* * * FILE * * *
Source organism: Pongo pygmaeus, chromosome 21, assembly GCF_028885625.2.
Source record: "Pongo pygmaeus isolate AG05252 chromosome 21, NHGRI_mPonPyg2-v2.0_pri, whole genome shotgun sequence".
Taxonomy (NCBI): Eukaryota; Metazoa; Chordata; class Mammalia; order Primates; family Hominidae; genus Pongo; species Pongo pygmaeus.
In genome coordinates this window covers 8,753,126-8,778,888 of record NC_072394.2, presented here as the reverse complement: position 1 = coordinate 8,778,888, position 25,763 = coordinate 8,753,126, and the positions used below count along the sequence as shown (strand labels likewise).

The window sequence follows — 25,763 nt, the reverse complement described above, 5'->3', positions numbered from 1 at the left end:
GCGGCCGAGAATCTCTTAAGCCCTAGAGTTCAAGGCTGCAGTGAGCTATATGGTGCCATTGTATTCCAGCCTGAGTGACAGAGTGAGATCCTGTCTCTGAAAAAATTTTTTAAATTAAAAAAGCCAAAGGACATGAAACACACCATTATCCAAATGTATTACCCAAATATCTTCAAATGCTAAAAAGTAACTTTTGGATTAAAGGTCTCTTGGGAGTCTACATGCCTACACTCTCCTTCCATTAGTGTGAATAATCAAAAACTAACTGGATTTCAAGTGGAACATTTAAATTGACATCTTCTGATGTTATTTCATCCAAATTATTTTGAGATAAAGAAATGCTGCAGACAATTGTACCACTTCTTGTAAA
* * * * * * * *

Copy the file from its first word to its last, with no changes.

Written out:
Source organism: Pongo pygmaeus, chromosome 21, assembly GCF_028885625.2.
Source record: "Pongo pygmaeus isolate AG05252 chromosome 21, NHGRI_mPonPyg2-v2.0_pri, whole genome shotgun sequence".
Taxonomy (NCBI): Eukaryota; Metazoa; Chordata; class Mammalia; order Primates; family Hominidae; genus Pongo; species Pongo pygmaeus.
In genome coordinates this window covers 8,753,126-8,778,888 of record NC_072394.2, presented here as the reverse complement: position 1 = coordinate 8,778,888, position 25,763 = coordinate 8,753,126, and the positions used below count along the sequence as shown (strand labels likewise).

The window sequence follows — 25,763 nt, the reverse complement described above, 5'->3', positions numbered from 1 at the left end:
GCGGCCGAGAATCTCTTAAGCCCTAGAGTTCAAGGCTGCAGTGAGCTATATGGTGCCATTGTATTCCAGCCTGAGTGACAGAGTGAGATCCTGTCTCTGAAAAAATTTTTTAAATTAAAAAAGCCAAAGGACATGAAACACACCATTATCCAAATGTATTACCCAAATATCTTCAAATGCTAAAAAGTAACTTTTGGATTAAAGGTCTCTTGGGAGTCTACATGCCTACACTCTCCTTCCATTAGTGTGAATAATCAAAAACTAACTGGATTTCAAGTGGAACATTTAAATTGACATCTTCTGATGTTATTTCATCCAAATTATTTTGAGATAAAGAAATGCTGCAGACAATTGTACCACTTCTTGTAAA